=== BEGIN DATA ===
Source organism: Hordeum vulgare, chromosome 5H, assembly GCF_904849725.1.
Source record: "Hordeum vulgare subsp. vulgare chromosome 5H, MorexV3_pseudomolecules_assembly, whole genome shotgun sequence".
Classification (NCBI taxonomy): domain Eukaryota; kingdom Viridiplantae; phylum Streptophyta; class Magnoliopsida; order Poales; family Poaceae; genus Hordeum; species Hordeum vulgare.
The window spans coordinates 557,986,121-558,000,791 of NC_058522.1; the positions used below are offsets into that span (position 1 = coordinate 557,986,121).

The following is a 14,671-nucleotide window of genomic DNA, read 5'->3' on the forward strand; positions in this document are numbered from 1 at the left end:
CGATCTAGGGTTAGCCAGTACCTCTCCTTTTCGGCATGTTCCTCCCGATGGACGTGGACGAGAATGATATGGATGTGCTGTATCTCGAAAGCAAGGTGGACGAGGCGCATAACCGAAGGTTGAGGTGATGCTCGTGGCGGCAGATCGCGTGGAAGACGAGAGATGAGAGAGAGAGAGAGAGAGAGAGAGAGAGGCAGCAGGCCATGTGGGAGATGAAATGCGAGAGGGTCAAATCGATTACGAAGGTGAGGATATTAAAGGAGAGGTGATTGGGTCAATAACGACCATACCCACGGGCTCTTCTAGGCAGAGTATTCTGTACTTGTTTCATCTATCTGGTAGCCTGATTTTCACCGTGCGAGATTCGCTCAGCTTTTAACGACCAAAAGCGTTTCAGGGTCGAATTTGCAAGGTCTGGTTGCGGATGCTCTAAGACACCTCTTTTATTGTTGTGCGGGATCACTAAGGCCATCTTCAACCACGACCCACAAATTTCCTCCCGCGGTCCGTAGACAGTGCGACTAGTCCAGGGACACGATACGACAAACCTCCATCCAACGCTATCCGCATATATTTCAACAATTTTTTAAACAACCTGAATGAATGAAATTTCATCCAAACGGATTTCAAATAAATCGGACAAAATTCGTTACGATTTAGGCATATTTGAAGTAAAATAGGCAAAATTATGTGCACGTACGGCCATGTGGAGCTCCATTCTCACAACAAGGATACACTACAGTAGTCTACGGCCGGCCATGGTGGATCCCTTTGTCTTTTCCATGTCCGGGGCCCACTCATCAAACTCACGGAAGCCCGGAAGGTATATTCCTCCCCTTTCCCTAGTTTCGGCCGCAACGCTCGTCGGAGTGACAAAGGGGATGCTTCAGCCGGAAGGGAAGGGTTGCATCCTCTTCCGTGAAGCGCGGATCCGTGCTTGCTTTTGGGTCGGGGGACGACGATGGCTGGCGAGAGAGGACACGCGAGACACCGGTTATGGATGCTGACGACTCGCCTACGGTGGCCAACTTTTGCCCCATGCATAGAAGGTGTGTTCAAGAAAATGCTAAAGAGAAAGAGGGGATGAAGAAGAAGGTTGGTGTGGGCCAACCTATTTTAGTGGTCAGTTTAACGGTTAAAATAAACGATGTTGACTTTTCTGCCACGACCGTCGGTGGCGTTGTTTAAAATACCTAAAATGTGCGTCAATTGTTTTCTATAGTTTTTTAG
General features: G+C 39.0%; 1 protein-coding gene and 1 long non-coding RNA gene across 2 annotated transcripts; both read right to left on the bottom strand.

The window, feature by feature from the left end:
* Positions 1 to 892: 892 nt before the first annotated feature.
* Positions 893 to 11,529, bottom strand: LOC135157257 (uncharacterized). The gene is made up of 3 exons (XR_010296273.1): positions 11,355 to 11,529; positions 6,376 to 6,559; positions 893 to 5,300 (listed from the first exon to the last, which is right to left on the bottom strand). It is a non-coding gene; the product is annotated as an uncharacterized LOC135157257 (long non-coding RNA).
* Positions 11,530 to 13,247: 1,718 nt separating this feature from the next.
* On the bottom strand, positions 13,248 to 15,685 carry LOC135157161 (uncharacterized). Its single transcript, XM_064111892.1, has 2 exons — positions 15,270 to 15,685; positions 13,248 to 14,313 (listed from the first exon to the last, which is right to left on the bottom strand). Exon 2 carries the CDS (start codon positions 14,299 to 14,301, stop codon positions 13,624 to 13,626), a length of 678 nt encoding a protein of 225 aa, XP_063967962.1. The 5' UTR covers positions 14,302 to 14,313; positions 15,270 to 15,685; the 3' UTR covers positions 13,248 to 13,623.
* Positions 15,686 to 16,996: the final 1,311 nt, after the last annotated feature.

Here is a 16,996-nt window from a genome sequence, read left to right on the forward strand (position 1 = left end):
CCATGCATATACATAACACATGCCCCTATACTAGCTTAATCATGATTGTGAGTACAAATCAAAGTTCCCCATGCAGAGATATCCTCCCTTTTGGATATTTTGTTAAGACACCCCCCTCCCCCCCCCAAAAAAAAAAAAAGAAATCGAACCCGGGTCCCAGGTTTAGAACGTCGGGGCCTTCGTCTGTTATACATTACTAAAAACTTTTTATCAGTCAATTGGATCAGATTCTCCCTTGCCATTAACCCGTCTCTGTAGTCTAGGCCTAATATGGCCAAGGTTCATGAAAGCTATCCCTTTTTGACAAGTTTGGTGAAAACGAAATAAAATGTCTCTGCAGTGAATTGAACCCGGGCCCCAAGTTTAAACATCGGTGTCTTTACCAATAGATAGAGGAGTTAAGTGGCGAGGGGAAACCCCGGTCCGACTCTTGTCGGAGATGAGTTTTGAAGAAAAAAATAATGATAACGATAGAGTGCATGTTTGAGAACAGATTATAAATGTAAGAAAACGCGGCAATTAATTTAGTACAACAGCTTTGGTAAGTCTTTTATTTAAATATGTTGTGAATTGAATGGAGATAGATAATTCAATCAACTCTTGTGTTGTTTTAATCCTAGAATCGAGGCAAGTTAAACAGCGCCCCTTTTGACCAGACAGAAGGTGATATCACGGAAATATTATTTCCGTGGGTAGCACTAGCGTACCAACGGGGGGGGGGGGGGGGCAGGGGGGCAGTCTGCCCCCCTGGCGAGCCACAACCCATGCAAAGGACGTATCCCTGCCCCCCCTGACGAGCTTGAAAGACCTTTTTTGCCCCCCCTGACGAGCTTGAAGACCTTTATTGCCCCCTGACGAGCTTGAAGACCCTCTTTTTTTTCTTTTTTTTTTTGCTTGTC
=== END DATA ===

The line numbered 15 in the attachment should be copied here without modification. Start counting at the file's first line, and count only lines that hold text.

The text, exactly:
CCATGCATATACATAACACATGCCCCTATACTAGCTTAATCATGATTGTGAGTACAAATCAAAGTTCCCCATGCAGAGATATCCTCCCTTTTGGATATTTTGTTAAGACACCCCCCTCCCCCCCCCAAAAAAAAAAAAAGAAATCGAACCCGGGTCCCAGGTTTAGAACGTCGGGGCCTTCGTCTGTTATACATTACTAAAAACTTTTTATCAGTCAATTGGATCAGATTCTCCCTTGCCATTAACCCGTCTCTGTAGTCTAGGCCTAATATGGCCAAGGTTCATGAAAGCTATCCCTTTTTGACAAGTTTGGTGAAAACGAAATAAAATGTCTCTGCAGTGAATTGAACCCGGGCCCCAAGTTTAAACATCGGTGTCTTTACCAATAGATAGAGGAGTTAAGTGGCGAGGGGAAACCCCGGTCCGACTCTTGTCGGAGATGAGTTTTGAAGAAAAAAATAATGATAACGATAGAGTGCATGTTTGAGAACAGATTATAAATGTAAGAAAACGCGGCAATTAATTTAGTACAACAGCTTTGGTAAGTCTTTTATTTAAATATGTTGTGAATTGAATGGAGATAGATAATTCAATCAACTCTTGTGTTGTTTTAATCCTAGAATCGAGGCAAGTTAAACAGCGCCCCTTTTGACCAGACAGAAGGTGATATCACGGAAATATTATTTCCGTGGGTAGCACTAGCGTACCAACGGGGGGGGGGGGGGGGCAGGGGGGCAGTCTGCCCCCCTGGCGAGCCACAACCCATGCAAAGGACGTATCCCTGCCCCCCCTGACGAGCTTGAAAGACCTTTTTTGCCCCCCCTGACGAGCTTGAAGACCTTTATTGCCCCCTGACGAGCTTGAAGACCCTCTTTTTTTTCTTTTTTTTTTTGCTTGTC